Climb Mont Blanc – 4810 m
Adventure Base has taken hundreds of clients to the summit of Mont Blanc – the roof of Western Europe, including none other than Sir Richard Branson, Princess Beatrice and Dwain Chambers. Here is what they had to say:
“I’d recommend Dream Guides 100%. I want to be a Dream Guide!” Sir Richard Branson
“The summit was like a dream. It was so overwhelming I began to cry with joy for making it to this magical world at the top of Europe.” Princess Beatrice
“Without Fabio and all the team at Dream Guides in Chamonix I would not have got the job done.” Dwain Chambers
We think that this gives us a pretty good understanding of how to give you the best Mont Blanc experience that money can buy.
SUMMER 2017 COURSES:
We can always accommodate specific date requests so please get in touch if these dates don’t work for you.
Clicking on the ‘Book Now’ button opposite, will open a new tab/window in your browser and direct you to our online tour booking system. Here you can check the course dates and availability
We run the Climb Mont Blanc course from our base in Chamonix, France. Chamonix is an exciting destination for any adventure enthusiast, it is the capital of alpinism and an incredibly inspiring town to visit. Chamonix is easy to access via Geneva International airport which is serviced by most of the major airlines.
- All mountain huts at half-board
- Guides expenses
- 3 Training days and summit of Grand Paradiso (4061m)
- All guiding fees
- In resort transport
- Chalet accommodation (BnB with packed lunch)
- Uplifts according to itinerary
What's not Included
- Transport to/from Chamonix
- Equipment rental
- Travel insurance
- Evening meals when in Chamonix
- Snacks, Bottled water, beers, drinks in huts
Who is this for?
Anyone with a good level of endurance fitness and a sense of adventure. Previous mountaineering experience is a bonus, but not necessary as we teach all required skills during the week. However a good physical coordination and an ability to pick up new skills is crucial to success on Mont Blanc.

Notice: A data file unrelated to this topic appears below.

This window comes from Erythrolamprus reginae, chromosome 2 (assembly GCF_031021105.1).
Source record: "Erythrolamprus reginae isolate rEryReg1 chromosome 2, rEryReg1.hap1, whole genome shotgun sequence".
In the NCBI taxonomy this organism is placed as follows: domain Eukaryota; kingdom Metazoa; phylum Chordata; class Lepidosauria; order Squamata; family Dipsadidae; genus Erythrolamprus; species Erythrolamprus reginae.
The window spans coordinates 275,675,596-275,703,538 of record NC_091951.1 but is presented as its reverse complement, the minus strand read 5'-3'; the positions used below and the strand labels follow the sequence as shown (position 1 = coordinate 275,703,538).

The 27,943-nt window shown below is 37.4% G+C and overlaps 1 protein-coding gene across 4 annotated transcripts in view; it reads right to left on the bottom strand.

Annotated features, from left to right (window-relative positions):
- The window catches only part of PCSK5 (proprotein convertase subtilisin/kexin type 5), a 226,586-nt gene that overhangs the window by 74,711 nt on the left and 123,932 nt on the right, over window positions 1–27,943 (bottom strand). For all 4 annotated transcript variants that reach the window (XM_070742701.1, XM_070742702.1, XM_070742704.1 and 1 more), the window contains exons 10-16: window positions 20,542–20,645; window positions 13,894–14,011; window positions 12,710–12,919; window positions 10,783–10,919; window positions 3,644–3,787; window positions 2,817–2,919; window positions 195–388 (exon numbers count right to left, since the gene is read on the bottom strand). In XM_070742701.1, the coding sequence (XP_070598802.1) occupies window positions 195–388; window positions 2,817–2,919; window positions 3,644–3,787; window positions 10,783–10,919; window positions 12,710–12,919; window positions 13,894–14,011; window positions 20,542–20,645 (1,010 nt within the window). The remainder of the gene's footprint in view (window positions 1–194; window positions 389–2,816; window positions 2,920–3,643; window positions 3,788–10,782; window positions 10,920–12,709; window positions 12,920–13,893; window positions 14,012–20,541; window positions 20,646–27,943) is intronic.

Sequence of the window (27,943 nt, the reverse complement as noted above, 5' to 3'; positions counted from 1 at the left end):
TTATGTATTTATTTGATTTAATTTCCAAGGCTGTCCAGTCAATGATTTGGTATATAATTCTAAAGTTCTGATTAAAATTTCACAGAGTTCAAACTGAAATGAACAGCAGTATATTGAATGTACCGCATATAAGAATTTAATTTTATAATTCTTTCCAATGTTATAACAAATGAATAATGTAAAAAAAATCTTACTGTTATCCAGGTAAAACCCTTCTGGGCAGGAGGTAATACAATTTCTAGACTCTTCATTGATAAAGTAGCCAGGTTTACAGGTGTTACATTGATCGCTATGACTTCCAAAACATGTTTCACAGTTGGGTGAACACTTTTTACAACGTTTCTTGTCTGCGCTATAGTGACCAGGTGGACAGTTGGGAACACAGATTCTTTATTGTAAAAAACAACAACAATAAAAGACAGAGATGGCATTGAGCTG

Mont Blanc is the highest peak in Western Europe and therefore the altitude makes it hard work. Determination is needed to keep going to the top. While this course is open to beginner mountaineers, please note that that doesn’t mean it’s physically easy – making sure you have a good base fitness level before you get here as it will make the week feel less strenuous and maximise your chances of success.
Accommodation and huts
Our Climb Mont Blanc courses are based out of our Chalet Pele which is located perfectly in Chamonix centre. Rooms are normally on a twin shared basis with others from your course and all rooms are en-suite. The chalet has WIFI, a lounge and spacious dining area as well as a fun atmosphere. There are often other like minded people staying in the chalet who are on various other courses that we offer. Chamonix’s main high street is a short 5 minute stroll away with plenty of restaurants, bars and cafes as well as mountaineering shops for any last minute rentals or purchases.
What to expect from mountain huts
They are basic but comfortable. They can cater for vegetarians. Food is usually on a set menu basis (3 course in the evening, hot drink and bread/jam/cereal for breakfast). Often there is no running water and you have to buy water to drink and wash with (no showers). You can usually buy tea, coffee, wine, beer, soft drinks, chocolate bars and snacks.
Sleeping arrangements are normally dormitory style bunkbeds (eg 6 people on the bottom, 6 on the top) with blankets or duvets. No sleeping bags are needed but we do recommend bringing a sleeping liner. The huts provide slippers for wearing around the hut. On this course we ask the hut guardians to provide a packed lunch for the team each day.
You can expect a good atmosphere and a stunning view!
We meet in the evening to go through the weather and mountain conditions and the plan for the week. You will meet your Guides and you can ask any questions and go through your kit.
Get to the Rifugio Chabod in Gran Paradiso. The altitude is 2750m and it takes 2 ½ – 3 hours walk from the road (900 m altitude)
In the morning we will sort out any last minute gear rentals / purchases in Chamonix before driving through the tunnel into Italy. Once at the refuge we will rest, have lunch then we have an outdoor session covering walking with crampons, being roped up, and scrambling.